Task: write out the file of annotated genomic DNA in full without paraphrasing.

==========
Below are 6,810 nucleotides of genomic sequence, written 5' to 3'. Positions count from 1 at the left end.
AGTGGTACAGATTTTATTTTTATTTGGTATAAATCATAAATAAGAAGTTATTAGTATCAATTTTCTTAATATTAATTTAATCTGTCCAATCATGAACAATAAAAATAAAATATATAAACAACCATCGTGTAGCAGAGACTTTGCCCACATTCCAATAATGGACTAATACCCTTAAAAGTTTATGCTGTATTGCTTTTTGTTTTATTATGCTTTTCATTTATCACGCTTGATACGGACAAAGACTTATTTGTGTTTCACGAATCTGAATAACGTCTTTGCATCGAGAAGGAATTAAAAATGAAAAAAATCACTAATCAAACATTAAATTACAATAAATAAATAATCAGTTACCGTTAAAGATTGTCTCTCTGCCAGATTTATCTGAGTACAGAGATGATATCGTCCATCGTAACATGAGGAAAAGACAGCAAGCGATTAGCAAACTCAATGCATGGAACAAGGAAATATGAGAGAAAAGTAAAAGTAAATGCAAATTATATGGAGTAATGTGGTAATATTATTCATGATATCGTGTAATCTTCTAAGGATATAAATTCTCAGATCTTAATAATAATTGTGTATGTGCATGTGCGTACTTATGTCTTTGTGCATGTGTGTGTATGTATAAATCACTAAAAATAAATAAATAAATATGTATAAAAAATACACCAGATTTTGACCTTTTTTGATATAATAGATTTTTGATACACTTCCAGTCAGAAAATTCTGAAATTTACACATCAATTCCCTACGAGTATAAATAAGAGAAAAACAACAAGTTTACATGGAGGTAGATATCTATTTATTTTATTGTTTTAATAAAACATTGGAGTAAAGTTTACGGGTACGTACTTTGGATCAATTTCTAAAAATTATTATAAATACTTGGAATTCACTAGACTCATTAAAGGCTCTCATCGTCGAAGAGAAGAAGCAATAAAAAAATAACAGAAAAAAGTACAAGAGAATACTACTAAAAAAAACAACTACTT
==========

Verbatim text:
Below are 6,810 nucleotides of genomic sequence, written 5' to 3'. Positions count from 1 at the left end.
AGTGGTACAGATTTTATTTTTATTTGGTATAAATCATAAATAAGAAGTTATTAGTATCAATTTTCTTAATATTAATTTAATCTGTCCAATCATGAACAATAAAAATAAAATATATAAACAACCATCGTGTAGCAGAGACTTTGCCCACATTCCAATAATGGACTAATACCCTTAAAAGTTTATGCTGTATTGCTTTTTGTTTTATTATGCTTTTCATTTATCACGCTTGATACGGACAAAGACTTATTTGTGTTTCACGAATCTGAATAACGTCTTTGCATCGAGAAGGAATTAAAAATGAAAAAAATCACTAATCAAACATTAAATTACAATAAATAAATAATCAGTTACCGTTAAAGATTGTCTCTCTGCCAGATTTATCTGAGTACAGAGATGATATCGTCCATCGTAACATGAGGAAAAGACAGCAAGCGATTAGCAAACTCAATGCATGGAACAAGGAAATATGAGAGAAAAGTAAAAGTAAATGCAAATTATATGGAGTAATGTGGTAATATTATTCATGATATCGTGTAATCTTCTAAGGATATAAATTCTCAGATCTTAATAATAATTGTGTATGTGCATGTGCGTACTTATGTCTTTGTGCATGTGTGTGTATGTATAAATCACTAAAAATAAATAAATAAATATGTATAAAAAATACACCAGATTTTGACCTTTTTTGATATAATAGATTTTTGATACACTTCCAGTCAGAAAATTCTGAAATTTACACATCAATTCCCTACGAGTATAAATAAGAGAAAAACAACAAGTTTACATGGAGGTAGATATCTATTTATTTTATTGTTTTAATAAAACATTGGAGTAAAGTTTACGGGTACGTACTTTGGATCAATTTCTAAAAATTATTATAAATACTTGGAATTCACTAGACTCATTAAAGGCTCTCATCGTCGAAGAGAAGAAGCAATAAAAAAATAACAGAAAAAAGTACAAGAGAATACTACTAAAAAAAACAACTACTT